Arich and fulfilling life is dependent upon constant discovery and change, lest the status quo render one complacent-or worse, out of touch. The same can be said of great architecture, as a West Linn, Oregon, couple realized after they’d lived for two decades in a Sir Edwin Lutyens-inspired home by architect Jeffrey L. Miller. “It was such an amazing project and property. It just needed a few tweaks,” says designer Joelle C. Nesen, who was commissioned to rework the interior architecture and design to better fit the newest phase of her clients’ lives-without children in the house and with the wife, an antiques dealer, retired.
Much of the work for Nesen and senior designer Morgan Thomas involved making sense of the wife’s large and impressive collection of antiques, artwork and porcelain. “On the West Coast, someone with such fine antiques is definitely a rarity,” Nesen says. However, once her client had closed her Pearl District shop, most of the remaining inventory had come back to the house, yielding an embarrassment of riches. “In general, antiques create more depth and soul” within a space, she explains, “but my client had so many she didn’t know what should stay or what should go. They wanted to simplify and make something fresher and lighter.”
Certain features that might have been appealing 20 years ago had also become challenging over time. A breakfast area and enclosed bar room, for example, blocked the kitchen from the sun room’s dramatic vista of Mount Hood. The space just so happened to be where the homeowners were spending time enjoying the views and natural light. “It was heated and cooled by a mini-split system,” says the designer, “which for heat wasn’t very cozy.” Upstairs, they’d tired of walking through their closets to get from the master bedroom to the bathroom beyond; and they wished for the bath to be more easily accessible with better function for the 6-foot-5-inch husband and the 5-foot-tall wife. “One of the things that I love about doing projects with people who’ve lived in a house for so long is they know what they want,” says Brian Bohrer, who served as the general contractor with his brother, Jeff Bohrer.
The first order of business was knocking out the old bar and breakfast area to devise an open lounge with comfortable seating and built-in shelving that accommodates a new bar. “We created a clearer sight line to the view and to connect the spaces resulting in a better flow,” notes Nesen, and to warm things up in the cooler months, floor heating was installed. In the double-height living room, the two-story window tower was rebuilt. Nesen also tailored the bathroom counters and wardrobe dimensions to the husband and wife’s respective heights.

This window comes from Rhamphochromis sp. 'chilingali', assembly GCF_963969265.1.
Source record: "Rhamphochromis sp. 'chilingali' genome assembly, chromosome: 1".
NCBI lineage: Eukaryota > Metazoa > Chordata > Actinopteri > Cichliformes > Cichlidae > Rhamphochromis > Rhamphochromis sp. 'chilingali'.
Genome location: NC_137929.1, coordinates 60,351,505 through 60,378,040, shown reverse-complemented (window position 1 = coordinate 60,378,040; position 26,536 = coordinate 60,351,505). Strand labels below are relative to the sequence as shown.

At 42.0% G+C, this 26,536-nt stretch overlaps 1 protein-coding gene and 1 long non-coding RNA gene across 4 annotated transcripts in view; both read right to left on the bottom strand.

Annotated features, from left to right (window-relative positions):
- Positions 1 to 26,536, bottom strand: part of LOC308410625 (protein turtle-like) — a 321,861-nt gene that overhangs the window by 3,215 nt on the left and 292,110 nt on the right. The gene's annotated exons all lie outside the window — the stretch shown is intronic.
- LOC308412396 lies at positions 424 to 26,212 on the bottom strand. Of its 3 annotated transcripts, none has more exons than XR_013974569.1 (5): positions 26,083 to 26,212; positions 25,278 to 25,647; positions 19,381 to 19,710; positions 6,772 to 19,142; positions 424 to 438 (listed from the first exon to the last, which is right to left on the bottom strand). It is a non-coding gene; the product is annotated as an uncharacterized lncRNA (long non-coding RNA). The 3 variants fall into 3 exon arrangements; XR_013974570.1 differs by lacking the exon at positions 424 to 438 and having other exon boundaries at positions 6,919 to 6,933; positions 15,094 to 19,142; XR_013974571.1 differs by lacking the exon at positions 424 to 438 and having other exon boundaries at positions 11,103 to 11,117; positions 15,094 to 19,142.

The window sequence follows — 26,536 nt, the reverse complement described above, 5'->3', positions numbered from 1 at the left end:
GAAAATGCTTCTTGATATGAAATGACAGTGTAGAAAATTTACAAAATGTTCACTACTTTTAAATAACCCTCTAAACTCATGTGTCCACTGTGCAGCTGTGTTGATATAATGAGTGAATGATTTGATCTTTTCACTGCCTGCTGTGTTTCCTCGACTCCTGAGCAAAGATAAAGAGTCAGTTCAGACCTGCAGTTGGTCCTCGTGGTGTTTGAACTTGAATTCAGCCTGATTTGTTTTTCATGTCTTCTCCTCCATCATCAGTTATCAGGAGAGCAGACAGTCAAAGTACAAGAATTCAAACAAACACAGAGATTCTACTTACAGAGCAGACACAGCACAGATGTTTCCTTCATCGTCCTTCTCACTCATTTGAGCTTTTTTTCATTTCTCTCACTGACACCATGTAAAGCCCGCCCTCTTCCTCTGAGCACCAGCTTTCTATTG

Aesthetically, Nesen reimagined the main level and master suite with a brighter palette and simpler, cleaner fabric and wallpaper patterns to replace the former French Provincial vibe. “We were able to make some interesting choices,” notes the designer, like the living room’s sofa swathed in a buffalo plaid and Victoria Hagan drapery fabric with an understated motif that lends extra depth; and the den’s leopard pattern carpet paired with rust-hued plaid armchairs. The designer’s boldest move might just be the dining room, now covered in graphic wallpaper as a foil to a 19th-century painting by Louis De Koninck and more traditional drapery and upholstery fabrics. “It’s a great backdrop to give it a little playfulness and not seem so severe,” she says.
The result allows the owners’ antiques to stand in sharp relief, especially since Nesen edited their numbers. Now, a collection of Quimper pottery is assembled and displayed on a white plaster wall in the library and a group of European oils hangs in the entry’s stairwell. New elements mixed in among her clients’ antiques and reupholstered furnishings not only add interest, they give functionality to areas that were previously unused. A double-wingback chaise anchors the living room’s double-height bay window, while built-in shelving along an opposite wall frames the new library space. “This room was so big, but they only used a small portion of it,” Nesen says. “We really wanted to draw people to both ends.”
After its update, the house breathes easier now, with a logical layout and treasured accessories pared down and displayed to full advantage. “It was about making choices that would take them for the duration,” says Nesen, “and are style appropriate for them and the architecture of the house.”